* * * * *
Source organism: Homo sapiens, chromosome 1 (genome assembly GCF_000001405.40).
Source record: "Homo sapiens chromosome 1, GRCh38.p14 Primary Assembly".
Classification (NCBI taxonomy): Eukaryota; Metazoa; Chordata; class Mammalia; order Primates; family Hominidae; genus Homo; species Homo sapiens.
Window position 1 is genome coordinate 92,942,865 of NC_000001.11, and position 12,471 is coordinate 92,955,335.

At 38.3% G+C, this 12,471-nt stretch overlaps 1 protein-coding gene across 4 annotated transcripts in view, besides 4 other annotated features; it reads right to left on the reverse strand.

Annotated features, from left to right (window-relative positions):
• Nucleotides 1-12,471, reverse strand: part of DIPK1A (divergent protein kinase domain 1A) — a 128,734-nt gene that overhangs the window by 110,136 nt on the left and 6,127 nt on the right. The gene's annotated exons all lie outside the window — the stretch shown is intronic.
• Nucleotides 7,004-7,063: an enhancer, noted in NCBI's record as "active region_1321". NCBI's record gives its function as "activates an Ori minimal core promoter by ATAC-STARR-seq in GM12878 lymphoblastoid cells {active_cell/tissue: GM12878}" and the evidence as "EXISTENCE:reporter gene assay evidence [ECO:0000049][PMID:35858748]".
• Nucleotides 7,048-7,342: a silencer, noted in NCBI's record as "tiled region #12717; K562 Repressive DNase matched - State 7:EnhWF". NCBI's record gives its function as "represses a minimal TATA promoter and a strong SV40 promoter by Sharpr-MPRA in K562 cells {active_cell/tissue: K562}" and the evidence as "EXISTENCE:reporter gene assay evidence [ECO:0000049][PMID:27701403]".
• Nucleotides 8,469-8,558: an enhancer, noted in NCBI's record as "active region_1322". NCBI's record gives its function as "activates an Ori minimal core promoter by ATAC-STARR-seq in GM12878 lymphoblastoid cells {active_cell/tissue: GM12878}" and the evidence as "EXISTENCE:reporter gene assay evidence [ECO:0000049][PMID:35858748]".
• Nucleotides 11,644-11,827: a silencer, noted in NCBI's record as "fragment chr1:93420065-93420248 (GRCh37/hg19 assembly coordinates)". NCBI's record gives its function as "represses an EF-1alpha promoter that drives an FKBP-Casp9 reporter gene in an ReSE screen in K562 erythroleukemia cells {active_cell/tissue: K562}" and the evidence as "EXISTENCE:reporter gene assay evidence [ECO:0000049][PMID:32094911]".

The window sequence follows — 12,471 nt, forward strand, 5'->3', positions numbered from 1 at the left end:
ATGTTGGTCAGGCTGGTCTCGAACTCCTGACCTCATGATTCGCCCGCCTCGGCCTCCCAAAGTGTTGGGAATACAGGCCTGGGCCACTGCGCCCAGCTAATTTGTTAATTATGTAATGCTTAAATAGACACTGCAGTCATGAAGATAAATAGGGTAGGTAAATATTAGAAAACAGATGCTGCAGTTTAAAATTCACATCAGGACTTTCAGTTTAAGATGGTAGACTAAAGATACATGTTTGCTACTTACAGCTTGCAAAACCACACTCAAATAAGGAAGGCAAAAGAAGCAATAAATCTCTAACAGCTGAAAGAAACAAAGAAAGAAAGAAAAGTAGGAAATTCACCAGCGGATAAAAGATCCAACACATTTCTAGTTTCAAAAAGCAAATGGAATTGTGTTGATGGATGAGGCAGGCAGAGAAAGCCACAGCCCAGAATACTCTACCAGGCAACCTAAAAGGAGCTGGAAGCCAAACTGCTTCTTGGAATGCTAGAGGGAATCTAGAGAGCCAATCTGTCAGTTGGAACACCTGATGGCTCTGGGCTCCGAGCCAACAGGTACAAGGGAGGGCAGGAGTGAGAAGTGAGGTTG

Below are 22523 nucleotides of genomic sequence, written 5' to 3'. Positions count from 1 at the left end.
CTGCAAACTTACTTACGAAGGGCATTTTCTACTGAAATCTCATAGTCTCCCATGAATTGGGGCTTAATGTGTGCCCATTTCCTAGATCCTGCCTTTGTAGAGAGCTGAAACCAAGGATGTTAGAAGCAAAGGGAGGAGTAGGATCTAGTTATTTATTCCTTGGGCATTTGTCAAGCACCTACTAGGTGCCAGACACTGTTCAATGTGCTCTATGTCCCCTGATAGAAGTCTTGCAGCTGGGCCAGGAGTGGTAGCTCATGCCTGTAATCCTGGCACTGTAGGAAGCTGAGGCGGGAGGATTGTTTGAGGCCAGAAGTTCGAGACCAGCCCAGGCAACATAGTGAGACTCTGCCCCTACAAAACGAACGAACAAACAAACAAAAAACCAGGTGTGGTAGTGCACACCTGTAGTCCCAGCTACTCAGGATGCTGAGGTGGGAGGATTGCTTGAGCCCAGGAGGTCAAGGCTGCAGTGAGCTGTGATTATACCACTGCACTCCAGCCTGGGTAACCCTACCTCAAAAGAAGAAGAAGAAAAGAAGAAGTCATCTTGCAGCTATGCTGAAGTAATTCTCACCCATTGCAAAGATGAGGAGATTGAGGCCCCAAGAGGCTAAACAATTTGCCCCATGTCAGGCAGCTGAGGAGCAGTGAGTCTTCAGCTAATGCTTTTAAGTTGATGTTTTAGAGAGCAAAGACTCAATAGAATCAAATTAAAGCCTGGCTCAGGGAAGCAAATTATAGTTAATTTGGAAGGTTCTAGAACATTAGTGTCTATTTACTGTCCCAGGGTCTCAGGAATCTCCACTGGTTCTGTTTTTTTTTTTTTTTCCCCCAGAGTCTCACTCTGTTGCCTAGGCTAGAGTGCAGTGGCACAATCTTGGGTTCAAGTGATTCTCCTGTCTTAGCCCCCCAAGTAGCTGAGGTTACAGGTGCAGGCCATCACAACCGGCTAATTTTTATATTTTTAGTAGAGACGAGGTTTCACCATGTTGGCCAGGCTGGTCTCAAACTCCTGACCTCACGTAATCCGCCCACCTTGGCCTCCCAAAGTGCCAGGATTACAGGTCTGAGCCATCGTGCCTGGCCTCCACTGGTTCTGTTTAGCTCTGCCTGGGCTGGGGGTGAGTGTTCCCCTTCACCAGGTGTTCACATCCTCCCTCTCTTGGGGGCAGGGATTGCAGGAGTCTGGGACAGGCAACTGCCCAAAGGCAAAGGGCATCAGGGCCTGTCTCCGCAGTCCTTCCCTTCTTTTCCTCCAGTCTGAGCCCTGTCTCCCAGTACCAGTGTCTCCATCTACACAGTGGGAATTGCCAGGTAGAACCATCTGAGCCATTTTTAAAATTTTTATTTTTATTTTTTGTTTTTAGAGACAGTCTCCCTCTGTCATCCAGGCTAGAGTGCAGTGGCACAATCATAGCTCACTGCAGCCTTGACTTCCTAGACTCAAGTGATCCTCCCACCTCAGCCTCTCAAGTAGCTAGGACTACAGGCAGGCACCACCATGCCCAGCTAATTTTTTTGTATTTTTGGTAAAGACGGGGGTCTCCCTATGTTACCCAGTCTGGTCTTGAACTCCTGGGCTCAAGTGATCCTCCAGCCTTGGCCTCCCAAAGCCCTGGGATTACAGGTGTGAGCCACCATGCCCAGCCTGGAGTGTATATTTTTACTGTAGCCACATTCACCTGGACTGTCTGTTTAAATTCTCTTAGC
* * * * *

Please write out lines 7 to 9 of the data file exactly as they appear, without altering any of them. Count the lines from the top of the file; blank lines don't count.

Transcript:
• Nucleotides 1-12,471, reverse strand: part of DIPK1A (divergent protein kinase domain 1A) — a 128,734-nt gene that overhangs the window by 110,136 nt on the left and 6,127 nt on the right. The gene's annotated exons all lie outside the window — the stretch shown is intronic.
• Nucleotides 7,004-7,063: an enhancer, noted in NCBI's record as "active region_1321". NCBI's record gives its function as "activates an Ori minimal core promoter by ATAC-STARR-seq in GM12878 lymphoblastoid cells {active_cell/tissue: GM12878}" and the evidence as "EXISTENCE:reporter gene assay evidence [ECO:0000049][PMID:35858748]".
• Nucleotides 7,048-7,342: a silencer, noted in NCBI's record as "tiled region #12717; K562 Repressive DNase matched - State 7:EnhWF". NCBI's record gives its function as "represses a minimal TATA promoter and a strong SV40 promoter by Sharpr-MPRA in K562 cells {active_cell/tissue: K562}" and the evidence as "EXISTENCE:reporter gene assay evidence [ECO:0000049][PMID:27701403]".